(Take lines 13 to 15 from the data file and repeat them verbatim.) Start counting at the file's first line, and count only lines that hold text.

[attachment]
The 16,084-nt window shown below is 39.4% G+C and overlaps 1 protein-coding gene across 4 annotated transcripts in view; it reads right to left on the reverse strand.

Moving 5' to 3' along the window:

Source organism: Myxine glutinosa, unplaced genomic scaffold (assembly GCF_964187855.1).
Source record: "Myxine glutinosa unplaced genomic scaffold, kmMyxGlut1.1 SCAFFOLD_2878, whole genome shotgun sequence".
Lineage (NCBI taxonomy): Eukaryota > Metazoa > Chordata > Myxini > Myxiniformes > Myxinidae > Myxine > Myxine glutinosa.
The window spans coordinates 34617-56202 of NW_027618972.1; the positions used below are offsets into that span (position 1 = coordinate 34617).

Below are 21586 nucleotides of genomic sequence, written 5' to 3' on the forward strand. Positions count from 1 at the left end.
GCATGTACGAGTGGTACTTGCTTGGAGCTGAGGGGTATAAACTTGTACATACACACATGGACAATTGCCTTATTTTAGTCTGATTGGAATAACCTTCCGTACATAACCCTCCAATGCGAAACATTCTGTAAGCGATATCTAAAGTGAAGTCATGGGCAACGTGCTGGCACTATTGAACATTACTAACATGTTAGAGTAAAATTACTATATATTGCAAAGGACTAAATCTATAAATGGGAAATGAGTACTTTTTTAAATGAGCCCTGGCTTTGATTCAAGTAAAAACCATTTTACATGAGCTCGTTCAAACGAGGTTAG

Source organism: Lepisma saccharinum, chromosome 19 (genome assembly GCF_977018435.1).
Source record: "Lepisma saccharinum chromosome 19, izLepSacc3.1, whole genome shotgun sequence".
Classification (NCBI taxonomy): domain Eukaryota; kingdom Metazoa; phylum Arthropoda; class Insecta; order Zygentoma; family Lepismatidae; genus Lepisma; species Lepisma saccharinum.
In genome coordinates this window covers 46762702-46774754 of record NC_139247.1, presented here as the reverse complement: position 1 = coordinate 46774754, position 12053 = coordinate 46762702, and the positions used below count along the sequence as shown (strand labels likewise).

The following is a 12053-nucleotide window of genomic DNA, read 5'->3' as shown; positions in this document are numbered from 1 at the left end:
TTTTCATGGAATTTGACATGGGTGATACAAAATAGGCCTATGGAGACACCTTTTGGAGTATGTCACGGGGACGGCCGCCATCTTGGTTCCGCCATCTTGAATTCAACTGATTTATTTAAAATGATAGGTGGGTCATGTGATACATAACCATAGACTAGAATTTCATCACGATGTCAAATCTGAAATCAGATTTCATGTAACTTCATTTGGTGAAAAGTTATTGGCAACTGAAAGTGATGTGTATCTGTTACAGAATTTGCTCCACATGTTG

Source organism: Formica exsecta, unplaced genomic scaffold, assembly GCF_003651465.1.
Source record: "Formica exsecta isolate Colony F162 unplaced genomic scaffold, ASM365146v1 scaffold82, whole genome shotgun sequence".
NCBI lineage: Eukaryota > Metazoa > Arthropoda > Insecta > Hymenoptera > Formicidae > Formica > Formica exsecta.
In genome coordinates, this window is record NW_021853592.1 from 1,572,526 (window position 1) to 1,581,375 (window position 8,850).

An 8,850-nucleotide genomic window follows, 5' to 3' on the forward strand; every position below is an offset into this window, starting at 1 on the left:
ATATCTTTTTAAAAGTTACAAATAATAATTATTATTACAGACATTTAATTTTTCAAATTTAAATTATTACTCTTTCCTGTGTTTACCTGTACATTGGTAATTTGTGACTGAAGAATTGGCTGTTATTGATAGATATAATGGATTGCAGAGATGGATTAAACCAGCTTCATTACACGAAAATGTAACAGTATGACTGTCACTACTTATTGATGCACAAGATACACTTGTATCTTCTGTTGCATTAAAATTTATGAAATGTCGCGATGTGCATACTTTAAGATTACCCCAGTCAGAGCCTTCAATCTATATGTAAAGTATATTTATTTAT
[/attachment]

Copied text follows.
The following is a 12053-nucleotide window of genomic DNA, read 5'->3' as shown; positions in this document are numbered from 1 at the left end:
TTTTCATGGAATTTGACATGGGTGATACAAAATAGGCCTATGGAGACACCTTTTGGAGTATGTCACGGGGACGGCCGCCATCTTGGTTCCGCCATCTTGAATTCAACTGATTTATTTAAAATGATAGGTGGGTCATGTGATACATAACCATAGACTAGAATTTCATCACGATGTCAAATCTGAAATCAGATTTCATGTAACTTCATTTGGTGAAAAGTTATTGGCAACTGAAAGTGATGTGTATCTGTTACAGAATTTGCTCCACATGTTG

Source organism: Formica exsecta, unplaced genomic scaffold, assembly GCF_003651465.1.